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The Library Quarterly
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AbstractSince the 1970s, advocates of neoliberalism have influenced American higher education to adopt a business model focused on quantifiable metrics. Market-driven solutions have become the new “common sense.” Yet these forces are largely invisible to academic librarians. Although some scholarship exists on the effect of neoliberal policies on libraries, little focuses on academic reference services. This exploratory content analysis examines discourse in reference-related articles in Journal...
AbstractThe purpose of this qualitative study was to understand the opportunities and desired outcomes of makerspaces in libraries from young people’s perspectives. A total of 21 young people at two library makerspaces were recruited. Data collection methods included field observations, individual interviews, photovoice, and focus groups. Findings showed that young people were driven to participate in makerspace activities for the opportunities to make, to learn, to hang out, and to engage in pe...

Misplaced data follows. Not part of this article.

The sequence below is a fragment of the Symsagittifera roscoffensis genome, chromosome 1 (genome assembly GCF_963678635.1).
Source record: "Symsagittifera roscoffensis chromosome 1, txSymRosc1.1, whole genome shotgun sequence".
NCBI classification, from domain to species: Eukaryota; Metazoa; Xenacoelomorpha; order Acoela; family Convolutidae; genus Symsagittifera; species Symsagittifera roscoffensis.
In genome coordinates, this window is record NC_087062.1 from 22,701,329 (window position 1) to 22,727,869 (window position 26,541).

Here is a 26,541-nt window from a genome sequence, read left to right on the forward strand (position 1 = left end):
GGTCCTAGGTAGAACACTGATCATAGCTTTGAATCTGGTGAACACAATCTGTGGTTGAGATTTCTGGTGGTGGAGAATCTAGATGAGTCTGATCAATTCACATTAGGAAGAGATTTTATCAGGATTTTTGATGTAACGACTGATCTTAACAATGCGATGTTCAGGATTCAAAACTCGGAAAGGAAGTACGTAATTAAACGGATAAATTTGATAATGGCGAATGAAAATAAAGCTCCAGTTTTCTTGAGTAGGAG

AbstractHow free is the public domain? What protocols govern its access and use? While debating the rights in traditional culture at the World Intellectual Property Organization in Geneva, delegates from developed countries have countered calls by Indigenous representatives for stronger access controls on Indigenous heritage, citing the importance of the public domain. In this article I critically assess this argument in light of how heritage institutions manage access to and reuse of public dom...
AbstractThe lack of diversity in the library profession means that the experiences of librarians of color are often ignored, and librarians from the dominant white cultural group are unaware of the challenges their colleagues face. In an interpretative phenomenological analysis study, the theme of uniqueness and difference emerged to describe the effects of the racial/ethnic identity of eight librarians of color on the lived experience of their work. Aspects of this theme are discussed in detail...
AbstractIn a politically charged social climate, many disciplines are inwardly grappling with historic ideologies and systems of oppression. In information science, critical librarianship seeks to disrupt normative approaches to library work by confronting these ideologies and systems, empowering both library workers and users to understand how these structures affect access and dissemination of information. In industrial design, critical design challenges the status quo by posing troublesome de...
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